Lord Justice Gross and Lord Justice Treacy were asked to carry out a review of existing sanctions against prosecution and defence by the Lord Chief Justice, following a request by the Lord Chancellor last year. In Further review of disclosure in criminal proceedings: sanctions for disclosure failure (November 2012) the judges concluded that there are “no credible alternatives to the current sanctions”.

For the defence, the review recommends that sections 6B and 6D of the Criminal Procedure and Investigations Act 1996 (CPIA 1996) are brought into force. These require the defendant to provide an updated defence statement in a specific time period or a written statement to confirm that there are no changes to the defence statement already served (s6B); and require the defendant to notify the court and prosecution of any expert that the defence instructs with a view to his providing any expert opinion for possible use as evidence at the trial of the accused (s6D).

Alternative defence sanctions, such as a general rule to exclude evidence, greater use of wasted costs orders, expansion of contempt and greater professional sanctions were considered – but rejected in favour of enacting the existing provisions, which were noted as consistent with modern disclosure best practice and with recent case law.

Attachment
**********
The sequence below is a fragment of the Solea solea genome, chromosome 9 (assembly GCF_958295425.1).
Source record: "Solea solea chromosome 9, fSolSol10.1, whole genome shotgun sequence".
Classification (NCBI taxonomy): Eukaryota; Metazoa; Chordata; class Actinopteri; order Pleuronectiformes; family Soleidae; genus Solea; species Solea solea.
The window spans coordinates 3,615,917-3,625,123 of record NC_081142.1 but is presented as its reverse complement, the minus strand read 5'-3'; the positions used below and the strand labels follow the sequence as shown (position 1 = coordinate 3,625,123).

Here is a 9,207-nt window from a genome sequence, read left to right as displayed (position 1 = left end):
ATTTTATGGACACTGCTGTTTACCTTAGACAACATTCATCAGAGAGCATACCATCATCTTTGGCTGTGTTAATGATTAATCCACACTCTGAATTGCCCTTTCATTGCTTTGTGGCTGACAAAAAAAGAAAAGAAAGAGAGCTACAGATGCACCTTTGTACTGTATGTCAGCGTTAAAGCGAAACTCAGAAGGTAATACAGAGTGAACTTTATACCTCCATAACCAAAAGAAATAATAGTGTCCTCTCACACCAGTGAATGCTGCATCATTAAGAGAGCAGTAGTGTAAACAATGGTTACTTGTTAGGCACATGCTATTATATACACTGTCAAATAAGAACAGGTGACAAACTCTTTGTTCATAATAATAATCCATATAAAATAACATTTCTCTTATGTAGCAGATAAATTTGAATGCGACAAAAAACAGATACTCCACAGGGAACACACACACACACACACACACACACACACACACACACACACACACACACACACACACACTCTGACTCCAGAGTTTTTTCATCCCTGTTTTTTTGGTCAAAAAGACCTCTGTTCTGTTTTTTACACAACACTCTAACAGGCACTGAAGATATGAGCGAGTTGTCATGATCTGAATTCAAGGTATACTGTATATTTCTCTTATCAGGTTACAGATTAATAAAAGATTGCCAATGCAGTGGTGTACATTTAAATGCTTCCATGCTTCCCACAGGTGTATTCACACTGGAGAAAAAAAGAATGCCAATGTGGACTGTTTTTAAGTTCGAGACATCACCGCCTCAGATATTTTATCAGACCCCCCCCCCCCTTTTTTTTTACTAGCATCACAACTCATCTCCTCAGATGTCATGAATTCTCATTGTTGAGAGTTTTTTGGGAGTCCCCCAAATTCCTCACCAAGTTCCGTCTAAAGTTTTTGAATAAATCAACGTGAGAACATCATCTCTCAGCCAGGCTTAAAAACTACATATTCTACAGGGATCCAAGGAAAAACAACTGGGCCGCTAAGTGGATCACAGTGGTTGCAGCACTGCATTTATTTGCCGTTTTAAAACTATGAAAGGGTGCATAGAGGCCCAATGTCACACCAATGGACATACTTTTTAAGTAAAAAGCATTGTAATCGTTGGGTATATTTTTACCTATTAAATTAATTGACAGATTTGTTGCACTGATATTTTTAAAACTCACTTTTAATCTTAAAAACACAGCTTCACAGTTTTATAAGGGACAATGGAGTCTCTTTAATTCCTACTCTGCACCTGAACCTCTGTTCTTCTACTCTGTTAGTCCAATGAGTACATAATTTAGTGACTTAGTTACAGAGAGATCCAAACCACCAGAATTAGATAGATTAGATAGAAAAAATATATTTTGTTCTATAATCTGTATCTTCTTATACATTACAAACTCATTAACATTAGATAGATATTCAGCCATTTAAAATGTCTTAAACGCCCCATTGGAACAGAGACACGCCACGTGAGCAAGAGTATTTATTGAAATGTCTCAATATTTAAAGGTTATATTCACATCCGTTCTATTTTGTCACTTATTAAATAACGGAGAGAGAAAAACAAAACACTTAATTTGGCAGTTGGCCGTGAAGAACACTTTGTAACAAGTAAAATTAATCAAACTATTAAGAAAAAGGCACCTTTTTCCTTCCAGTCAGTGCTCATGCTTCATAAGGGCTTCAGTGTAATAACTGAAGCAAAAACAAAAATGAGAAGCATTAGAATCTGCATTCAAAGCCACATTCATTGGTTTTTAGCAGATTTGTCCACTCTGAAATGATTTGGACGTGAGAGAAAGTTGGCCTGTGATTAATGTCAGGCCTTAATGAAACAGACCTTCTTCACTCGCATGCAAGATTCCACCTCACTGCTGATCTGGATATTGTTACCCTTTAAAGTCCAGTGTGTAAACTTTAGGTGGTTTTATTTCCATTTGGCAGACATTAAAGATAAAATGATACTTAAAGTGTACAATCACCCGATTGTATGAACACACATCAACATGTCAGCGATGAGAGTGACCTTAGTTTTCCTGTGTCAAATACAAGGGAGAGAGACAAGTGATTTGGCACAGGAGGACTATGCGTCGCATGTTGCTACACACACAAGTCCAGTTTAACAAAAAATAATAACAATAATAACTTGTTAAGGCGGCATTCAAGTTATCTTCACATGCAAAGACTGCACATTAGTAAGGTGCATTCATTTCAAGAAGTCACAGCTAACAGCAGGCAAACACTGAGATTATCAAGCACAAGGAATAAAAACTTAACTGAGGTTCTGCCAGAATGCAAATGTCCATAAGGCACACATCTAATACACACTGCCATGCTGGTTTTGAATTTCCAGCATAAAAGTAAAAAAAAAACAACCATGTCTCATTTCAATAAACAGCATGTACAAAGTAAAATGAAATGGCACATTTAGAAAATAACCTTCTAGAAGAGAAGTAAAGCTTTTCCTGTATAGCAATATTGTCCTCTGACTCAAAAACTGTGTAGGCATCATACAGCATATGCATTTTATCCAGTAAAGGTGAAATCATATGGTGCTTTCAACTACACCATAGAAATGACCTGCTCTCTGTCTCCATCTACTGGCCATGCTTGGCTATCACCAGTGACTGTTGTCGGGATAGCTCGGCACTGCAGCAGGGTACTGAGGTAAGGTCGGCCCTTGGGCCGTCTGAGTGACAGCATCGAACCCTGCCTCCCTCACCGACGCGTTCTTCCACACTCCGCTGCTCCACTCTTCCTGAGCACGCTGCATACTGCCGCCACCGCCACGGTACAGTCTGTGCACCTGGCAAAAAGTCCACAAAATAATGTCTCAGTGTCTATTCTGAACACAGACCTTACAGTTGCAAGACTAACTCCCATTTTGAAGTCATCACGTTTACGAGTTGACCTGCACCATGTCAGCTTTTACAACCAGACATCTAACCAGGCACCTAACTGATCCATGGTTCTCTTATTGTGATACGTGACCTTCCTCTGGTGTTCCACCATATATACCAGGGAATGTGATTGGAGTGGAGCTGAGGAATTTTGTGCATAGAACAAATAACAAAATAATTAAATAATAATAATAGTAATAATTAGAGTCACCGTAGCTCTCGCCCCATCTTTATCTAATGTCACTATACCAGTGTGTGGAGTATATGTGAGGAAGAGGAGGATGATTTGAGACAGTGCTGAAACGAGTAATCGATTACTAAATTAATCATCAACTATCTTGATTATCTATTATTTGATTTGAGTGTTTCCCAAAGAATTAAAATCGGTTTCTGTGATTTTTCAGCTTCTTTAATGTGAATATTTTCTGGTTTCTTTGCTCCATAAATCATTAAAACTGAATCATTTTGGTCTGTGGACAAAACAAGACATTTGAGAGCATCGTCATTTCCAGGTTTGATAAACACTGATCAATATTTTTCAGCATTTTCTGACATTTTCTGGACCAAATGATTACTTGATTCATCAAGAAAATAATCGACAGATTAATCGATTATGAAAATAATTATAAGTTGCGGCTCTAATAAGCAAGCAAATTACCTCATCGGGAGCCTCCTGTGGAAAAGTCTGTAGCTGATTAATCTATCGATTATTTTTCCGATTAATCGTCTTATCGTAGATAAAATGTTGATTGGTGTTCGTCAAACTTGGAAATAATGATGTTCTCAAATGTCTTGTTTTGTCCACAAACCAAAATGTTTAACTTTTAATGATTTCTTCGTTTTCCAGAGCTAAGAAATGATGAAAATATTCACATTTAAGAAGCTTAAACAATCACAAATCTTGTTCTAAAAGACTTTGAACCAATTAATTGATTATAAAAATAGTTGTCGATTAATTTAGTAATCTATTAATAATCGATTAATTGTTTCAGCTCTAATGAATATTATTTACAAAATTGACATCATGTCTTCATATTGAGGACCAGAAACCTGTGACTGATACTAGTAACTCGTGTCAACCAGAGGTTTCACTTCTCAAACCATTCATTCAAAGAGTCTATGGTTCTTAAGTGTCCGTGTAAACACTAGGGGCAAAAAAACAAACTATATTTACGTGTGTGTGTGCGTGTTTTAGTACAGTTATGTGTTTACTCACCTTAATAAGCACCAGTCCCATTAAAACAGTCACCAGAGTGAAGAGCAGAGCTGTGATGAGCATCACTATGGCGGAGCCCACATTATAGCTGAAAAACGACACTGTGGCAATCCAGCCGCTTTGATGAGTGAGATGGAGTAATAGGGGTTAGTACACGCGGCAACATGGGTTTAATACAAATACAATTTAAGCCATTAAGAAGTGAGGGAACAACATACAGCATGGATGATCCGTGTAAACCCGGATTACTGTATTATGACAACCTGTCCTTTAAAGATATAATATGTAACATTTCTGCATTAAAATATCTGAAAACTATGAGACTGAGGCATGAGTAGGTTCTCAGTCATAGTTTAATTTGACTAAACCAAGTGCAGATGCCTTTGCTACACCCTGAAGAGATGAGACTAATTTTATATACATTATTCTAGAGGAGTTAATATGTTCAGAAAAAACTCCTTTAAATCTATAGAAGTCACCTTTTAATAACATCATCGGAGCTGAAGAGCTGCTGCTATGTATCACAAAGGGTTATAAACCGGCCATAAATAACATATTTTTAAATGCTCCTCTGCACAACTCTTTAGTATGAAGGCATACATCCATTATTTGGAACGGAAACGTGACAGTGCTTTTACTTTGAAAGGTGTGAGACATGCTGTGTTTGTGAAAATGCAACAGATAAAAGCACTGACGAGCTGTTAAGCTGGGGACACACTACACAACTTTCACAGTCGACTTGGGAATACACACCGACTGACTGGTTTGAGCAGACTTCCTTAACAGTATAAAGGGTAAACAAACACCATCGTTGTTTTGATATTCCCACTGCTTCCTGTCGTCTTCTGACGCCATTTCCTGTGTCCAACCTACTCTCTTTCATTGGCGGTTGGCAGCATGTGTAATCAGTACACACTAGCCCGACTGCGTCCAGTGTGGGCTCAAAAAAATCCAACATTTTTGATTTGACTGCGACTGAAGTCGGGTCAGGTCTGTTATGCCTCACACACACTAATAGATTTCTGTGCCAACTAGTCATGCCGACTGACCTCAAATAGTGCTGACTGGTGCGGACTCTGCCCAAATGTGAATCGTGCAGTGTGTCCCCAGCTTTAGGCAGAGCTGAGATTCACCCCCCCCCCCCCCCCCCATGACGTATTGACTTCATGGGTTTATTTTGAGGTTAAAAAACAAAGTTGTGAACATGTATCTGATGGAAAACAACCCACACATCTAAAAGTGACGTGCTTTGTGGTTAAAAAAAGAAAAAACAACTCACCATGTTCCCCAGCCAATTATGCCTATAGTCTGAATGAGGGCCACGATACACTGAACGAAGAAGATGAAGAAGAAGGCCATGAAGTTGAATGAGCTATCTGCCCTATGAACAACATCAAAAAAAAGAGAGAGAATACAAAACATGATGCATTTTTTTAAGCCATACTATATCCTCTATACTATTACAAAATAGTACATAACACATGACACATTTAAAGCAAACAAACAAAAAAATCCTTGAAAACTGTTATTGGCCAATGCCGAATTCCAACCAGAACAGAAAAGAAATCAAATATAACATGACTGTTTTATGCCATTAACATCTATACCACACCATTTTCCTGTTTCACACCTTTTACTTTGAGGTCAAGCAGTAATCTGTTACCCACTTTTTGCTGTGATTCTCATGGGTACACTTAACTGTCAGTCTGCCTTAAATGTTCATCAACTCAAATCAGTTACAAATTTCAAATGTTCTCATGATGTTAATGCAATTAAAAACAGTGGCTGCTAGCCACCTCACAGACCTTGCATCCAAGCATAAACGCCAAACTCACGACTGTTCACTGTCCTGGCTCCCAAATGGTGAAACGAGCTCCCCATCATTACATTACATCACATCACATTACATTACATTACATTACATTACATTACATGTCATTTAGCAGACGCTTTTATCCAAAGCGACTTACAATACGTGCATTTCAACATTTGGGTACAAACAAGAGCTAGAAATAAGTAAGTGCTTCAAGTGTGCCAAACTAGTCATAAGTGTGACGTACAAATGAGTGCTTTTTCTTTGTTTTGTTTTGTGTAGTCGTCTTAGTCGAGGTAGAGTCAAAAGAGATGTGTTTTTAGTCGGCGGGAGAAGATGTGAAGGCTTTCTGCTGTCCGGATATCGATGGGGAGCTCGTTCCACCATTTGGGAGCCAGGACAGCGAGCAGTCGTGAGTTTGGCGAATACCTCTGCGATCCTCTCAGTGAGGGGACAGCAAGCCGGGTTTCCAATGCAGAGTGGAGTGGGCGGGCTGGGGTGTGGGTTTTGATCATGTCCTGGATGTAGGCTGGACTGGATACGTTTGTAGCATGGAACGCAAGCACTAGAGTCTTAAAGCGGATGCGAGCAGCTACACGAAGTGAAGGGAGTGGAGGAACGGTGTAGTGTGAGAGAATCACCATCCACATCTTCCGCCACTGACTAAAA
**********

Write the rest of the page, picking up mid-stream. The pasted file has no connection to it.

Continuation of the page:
No new sanctions for prosecution disclosure failures are proposed, despite the judges’ acknowledgment that concerns expressed to them about failures by the prosecution outweighed the concerns expressed about defence failures: “The courts already have a range of powers that are quite sufficient to sanction any such failures, and, if considered carefully, will allow for an appropriate balance to be struck in criminal case management and in satisfying the public interest in a fair trial,” they said.

The key recommendation is for “swift, consistent and sustained implementation” of the recommendations of Gross LJ’s Review of Disclosure in Criminal Proceedings (September 2011): “Sanctions for defence disclosure already exist within section 11 of the CPIA 1996 and through the court’s case management powers and these should used to their full effect,” concludes the review. The new procedures outlined in the September 2011 review now “need to be implemented and become familiar, so that what we have identified as best practice becomes standard practice”.

A number of ancillary recommendations are also proposed for consideration by the Criminal Procedure Rule Committee. The full review is available at www.judiciary.gov.uk.